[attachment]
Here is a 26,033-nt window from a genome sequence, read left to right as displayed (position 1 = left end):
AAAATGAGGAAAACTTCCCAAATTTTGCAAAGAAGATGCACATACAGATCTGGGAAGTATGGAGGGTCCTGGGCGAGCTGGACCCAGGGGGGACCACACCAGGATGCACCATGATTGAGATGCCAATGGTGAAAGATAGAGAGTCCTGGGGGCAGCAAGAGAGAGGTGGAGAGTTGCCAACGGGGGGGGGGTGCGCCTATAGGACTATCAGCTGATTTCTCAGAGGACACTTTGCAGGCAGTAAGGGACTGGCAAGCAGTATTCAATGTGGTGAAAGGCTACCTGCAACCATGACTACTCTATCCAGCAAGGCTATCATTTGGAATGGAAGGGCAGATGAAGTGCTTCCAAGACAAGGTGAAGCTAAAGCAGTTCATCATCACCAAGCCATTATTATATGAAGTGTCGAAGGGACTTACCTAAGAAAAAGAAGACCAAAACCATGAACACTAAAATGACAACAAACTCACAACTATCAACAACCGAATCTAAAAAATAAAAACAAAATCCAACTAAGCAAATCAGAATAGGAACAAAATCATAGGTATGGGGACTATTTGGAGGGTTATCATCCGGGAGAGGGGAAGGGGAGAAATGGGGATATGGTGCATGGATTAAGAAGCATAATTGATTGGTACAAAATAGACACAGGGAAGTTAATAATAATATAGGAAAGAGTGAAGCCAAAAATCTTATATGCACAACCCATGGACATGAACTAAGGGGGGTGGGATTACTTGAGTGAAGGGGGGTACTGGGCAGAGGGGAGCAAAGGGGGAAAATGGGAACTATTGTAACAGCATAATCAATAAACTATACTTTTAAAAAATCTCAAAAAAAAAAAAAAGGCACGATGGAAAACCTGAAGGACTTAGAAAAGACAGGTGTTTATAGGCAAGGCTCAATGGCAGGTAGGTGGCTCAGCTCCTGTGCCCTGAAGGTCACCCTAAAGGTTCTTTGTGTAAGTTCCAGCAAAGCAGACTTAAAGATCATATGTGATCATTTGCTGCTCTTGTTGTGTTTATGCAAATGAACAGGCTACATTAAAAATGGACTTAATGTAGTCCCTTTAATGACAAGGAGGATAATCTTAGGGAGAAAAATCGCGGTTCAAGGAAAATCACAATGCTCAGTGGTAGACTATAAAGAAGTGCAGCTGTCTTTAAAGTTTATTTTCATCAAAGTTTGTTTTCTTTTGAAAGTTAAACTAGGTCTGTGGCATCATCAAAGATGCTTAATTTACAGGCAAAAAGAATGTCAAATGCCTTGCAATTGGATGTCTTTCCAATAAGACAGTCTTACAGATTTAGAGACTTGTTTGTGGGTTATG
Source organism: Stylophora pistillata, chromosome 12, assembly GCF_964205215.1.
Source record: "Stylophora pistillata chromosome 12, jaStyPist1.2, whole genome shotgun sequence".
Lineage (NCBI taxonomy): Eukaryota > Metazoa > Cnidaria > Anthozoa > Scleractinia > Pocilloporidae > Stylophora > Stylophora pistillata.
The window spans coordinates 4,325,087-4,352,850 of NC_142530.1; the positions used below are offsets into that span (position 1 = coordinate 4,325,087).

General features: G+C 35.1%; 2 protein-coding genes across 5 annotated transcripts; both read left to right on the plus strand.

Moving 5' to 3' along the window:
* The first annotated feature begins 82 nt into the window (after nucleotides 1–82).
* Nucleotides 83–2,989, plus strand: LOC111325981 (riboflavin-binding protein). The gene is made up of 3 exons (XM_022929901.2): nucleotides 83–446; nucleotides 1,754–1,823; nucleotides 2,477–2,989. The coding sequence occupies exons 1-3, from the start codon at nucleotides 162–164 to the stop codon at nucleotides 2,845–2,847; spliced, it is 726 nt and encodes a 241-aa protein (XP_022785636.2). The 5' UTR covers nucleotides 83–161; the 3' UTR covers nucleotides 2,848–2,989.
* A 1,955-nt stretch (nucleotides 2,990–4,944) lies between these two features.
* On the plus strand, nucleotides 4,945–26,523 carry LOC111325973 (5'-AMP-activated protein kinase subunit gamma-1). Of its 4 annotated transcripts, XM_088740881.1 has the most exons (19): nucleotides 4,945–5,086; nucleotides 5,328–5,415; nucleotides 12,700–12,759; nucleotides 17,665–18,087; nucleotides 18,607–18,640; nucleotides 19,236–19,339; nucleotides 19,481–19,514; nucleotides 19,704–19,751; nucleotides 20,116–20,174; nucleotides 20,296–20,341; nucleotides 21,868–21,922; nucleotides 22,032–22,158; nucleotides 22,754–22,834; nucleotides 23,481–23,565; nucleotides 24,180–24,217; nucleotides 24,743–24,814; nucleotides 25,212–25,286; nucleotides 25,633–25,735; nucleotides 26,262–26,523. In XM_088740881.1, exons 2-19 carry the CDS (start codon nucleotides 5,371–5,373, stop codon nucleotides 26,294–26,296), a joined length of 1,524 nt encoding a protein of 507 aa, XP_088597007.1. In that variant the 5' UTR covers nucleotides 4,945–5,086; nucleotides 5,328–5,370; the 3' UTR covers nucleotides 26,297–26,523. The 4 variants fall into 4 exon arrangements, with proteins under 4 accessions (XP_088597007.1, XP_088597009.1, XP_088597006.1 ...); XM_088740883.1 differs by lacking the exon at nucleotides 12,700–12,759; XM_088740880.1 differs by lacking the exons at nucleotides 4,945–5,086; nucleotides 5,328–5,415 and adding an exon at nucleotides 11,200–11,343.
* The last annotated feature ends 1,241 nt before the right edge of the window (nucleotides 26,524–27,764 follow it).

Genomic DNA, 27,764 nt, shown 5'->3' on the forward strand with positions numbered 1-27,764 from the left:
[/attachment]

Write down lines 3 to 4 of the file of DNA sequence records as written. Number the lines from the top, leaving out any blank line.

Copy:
Source organism: Stylophora pistillata, chromosome 12, assembly GCF_964205215.1.
Source record: "Stylophora pistillata chromosome 12, jaStyPist1.2, whole genome shotgun sequence".